Robert John Bardo

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Robert John Bardo
Born (1970-01-02) January 2, 1970 (age 44)
Criminal penalty
Life imprisonment
Criminal status
Incarcerated at Ironwood State Prison
Conviction(s) First degree murder

Robert John Bardo (born January 2, 1970) is an American man serving life imprisonment without parole after being convicted in October 1991 for the murder of American actress Rebecca Schaeffer on July 18, 1989, whom he had stalked for three years beforehand.[1]

Early life[edit]

Bardo was the youngest of seven children. His mother was Korean and his father was a noncommissioned officer in the U.S. Air Force. The family moved frequently and eventually settled in Tucson, Arizona in 1983. Bardo reportedly had a troubled childhood. He was abused by one of his siblings and placed in foster care after he threatened to commit suicide.[2] At the age of 15, he was institutionalized for a month for emotional problems. Bardo dropped out of Pueblo Magnet High School in the ninth grade and began working as a janitor at Jack in the Box.[3]

In the 18 months prior to Schaeffer's murder, Bardo had been arrested three times on charges including domestic violence and disorderly conduct. Neighbors of Bardo also said that he had exhibited unexplained strange and threatening behavior towards them.[4]

Murder[edit]

Having stalked child peace activist Samantha Smith before her death in a 1985 plane crash,[5] Bardo became obsessed with actress Rebecca Schaeffer in 1986.

After writing numerous letters to Schaeffer, Bardo attempted to gain access to the set of the CBS TV series My Sister Sam, on which Schaeffer played a starring role. Ultimately, he obtained her home address via a detective agency, who in turn tracked it via California Department of Motor Vehicles records. He confronted her at her home, angry at her for having starred in a sex scene in the film Scenes from the Class Struggle in Beverly Hills and thus having "lost her innocence." He visited her at her apartment and told her he was a big fan.[1] She signed an autograph, went back into her apartment and he left. About 15 minutes later, Bardo again rang the bell to her apartment. Schaeffer, who had been waiting for a film script to be delivered and thought the messenger had arrived, opened her door to find Bardo again. She told him that she was somewhat busy and asked him to leave. Bardo, who had come to "rescue her," pulled a newly purchased gun out of a paper bag, pointed it at her chest and shot Schaeffer. Per Bardo's testimony to police, upon being shot, Schaeffer screamed out, "Why?" and collapsed to the ground. Brought to the hospital by paramedics, Schaeffer was pronounced dead on arrival. Bardo was later arrested when observed walking aimlessly in traffic.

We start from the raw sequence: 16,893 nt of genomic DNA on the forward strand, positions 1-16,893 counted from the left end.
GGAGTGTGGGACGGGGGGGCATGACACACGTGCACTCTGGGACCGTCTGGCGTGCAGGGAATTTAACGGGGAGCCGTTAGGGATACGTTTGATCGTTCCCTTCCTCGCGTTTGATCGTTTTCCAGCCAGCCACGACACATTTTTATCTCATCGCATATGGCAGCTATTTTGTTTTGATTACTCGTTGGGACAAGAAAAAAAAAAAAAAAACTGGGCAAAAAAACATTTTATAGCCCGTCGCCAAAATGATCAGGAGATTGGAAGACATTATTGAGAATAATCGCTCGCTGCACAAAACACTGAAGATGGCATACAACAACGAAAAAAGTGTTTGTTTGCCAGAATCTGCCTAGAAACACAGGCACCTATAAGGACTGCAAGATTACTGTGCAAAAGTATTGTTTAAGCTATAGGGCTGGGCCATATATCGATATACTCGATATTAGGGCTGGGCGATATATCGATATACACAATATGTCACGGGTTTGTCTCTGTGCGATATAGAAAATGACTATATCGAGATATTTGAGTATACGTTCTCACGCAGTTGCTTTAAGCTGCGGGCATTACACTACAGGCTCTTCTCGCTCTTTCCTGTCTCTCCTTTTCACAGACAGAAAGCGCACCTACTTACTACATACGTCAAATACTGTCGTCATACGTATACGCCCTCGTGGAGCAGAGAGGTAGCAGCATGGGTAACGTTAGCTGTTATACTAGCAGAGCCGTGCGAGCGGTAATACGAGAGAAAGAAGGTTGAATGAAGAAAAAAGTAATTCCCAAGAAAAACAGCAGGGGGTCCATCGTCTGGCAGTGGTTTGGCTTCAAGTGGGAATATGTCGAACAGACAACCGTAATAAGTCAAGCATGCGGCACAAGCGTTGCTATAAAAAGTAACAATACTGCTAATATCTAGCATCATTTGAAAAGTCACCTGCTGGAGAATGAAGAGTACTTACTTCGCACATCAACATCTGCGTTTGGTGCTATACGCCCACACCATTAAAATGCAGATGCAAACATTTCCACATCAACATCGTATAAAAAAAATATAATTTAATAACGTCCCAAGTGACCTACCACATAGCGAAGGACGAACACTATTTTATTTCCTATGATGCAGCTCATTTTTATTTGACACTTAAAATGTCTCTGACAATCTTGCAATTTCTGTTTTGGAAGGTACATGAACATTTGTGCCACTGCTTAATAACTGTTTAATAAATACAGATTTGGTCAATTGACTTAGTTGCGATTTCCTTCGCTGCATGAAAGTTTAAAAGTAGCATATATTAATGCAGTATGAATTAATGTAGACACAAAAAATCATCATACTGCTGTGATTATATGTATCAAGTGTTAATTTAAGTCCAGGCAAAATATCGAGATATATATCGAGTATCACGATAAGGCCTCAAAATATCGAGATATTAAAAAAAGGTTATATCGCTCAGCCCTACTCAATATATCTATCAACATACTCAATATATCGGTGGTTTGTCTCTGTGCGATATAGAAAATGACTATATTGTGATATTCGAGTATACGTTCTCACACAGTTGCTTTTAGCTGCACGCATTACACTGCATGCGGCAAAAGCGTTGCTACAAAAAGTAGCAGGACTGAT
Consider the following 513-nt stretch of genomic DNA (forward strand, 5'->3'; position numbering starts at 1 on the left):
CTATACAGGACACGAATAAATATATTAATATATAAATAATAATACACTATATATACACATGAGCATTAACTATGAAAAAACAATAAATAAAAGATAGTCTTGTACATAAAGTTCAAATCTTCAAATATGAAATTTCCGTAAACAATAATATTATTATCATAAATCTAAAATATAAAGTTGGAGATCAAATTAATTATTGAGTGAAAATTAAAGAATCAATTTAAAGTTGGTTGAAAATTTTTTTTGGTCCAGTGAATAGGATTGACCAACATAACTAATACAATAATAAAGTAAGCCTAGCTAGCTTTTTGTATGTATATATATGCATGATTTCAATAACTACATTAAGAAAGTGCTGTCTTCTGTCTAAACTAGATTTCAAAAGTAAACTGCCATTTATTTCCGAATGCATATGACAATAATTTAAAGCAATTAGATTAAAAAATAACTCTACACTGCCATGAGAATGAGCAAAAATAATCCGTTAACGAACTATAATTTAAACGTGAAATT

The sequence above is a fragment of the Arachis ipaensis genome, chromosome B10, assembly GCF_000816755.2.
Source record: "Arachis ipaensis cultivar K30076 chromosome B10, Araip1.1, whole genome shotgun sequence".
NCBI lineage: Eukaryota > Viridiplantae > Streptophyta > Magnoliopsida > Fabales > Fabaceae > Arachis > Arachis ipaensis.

The prosecutor for the state was Marcia Clark, who later became infamous as a lead prosecutor in the O. J. Simpson trial (although she became prominent in the legal profession with her prosecution of Bardo). Bardo was housed in a Sensitive Needs Unit (SNU) for inmates such as gang members, notorious prisoners, and those convicted of sex crimes. During the trial, Bardo claimed the U2 song "Exit" was an influence in the murder, the song played in the court room as evidence (with Bardo lip-synching the lyrics).[6]

Bardo carried a red paperback copy of The Catcher in the Rye when he murdered Schaeffer, which he tossed onto the roof of a building as he fled.[7] He insisted that it was coincidental and that he was not emulating Mark David Chapman, who had also carried a copy with him when he shot and killed John Lennon on December 8, 1980.

Aftermath[edit]

As a consequence of Bardo's actions and his methods of obtaining Schaeffer's address, the U.S. federal government passed the Driver's Privacy Protection Act which prohibits state Departments of Motor Vehicles from disclosing the home addresses of state residents.[1] The law's impact has since been diminished by online address search services.

On July 27, 2007, Bardo was stabbed 11 times on his way to breakfast in the maximum-security unit at Mule Creek State Prison in Amador County, California. Two inmate-made weapons were found at the scene. He was treated at the UC Davis Medical Center and returned to prison, officials said. The suspect in the attack was another convict, serving 82-years-to-life for second-degree murder.[8]

As of 2013, Bardo is serving his life sentence at the Ironwood State Prison in Blythe, California.[9]

References[edit]

  1. ^ a b c Ramsland, Katherine. "Stalkers: The Psychological Terrorist". Crime Library. Retrieved 2009-09-01. 
  2. ^ Mariotte, Jeff (2010). Criminal Minds: Sociopaths, Serial Killers, and Other Deviants (1 ed.). Wiley. p. 222. ISBN 0-470-63625-4. 
  3. ^ Perline, Irvin H.; Goldschmidt, Jona (2004). The Psychology and Law of Workplace Violence: A Handbook for Mental Health Professionals and Employers. Charles C Thomas Publisher. p. 273. ISBN 0-398-07432-1. 
  4. ^ Braun, Stephen; Jones, Charisse (July 24, 1989). "Murder suspect seemed as determined as victim". Eugene Register-Guard. p. 5A. Retrieved January 13, 2013. 
  5. ^ Snow, Robert L. (1998). Stopping a Stalker: A Cop's Guide to Making the System Work for You. New York: Da Capo Press. p. 72. ISBN 0-306-45785-7. Retrieved 2009-09-01. 
  6. ^ "Bardo Mouths Lyrics as Rock Song Is Played". Los Angeles Times. 1991-10-09. Retrieved 2013-01-05. 
  7. ^ "Police Directed to Evidence in Actress' Death, The Los Angeles Times, July 21, 1989
  8. ^ "Killer of actress stabbed in prison". USA Today. 2007-07-28. Retrieved 2008-02-25. 
  9. ^ Inmate Locator on the website of the California Department of Corrections and Rehabilitation. Retrieved on January 2, 2013.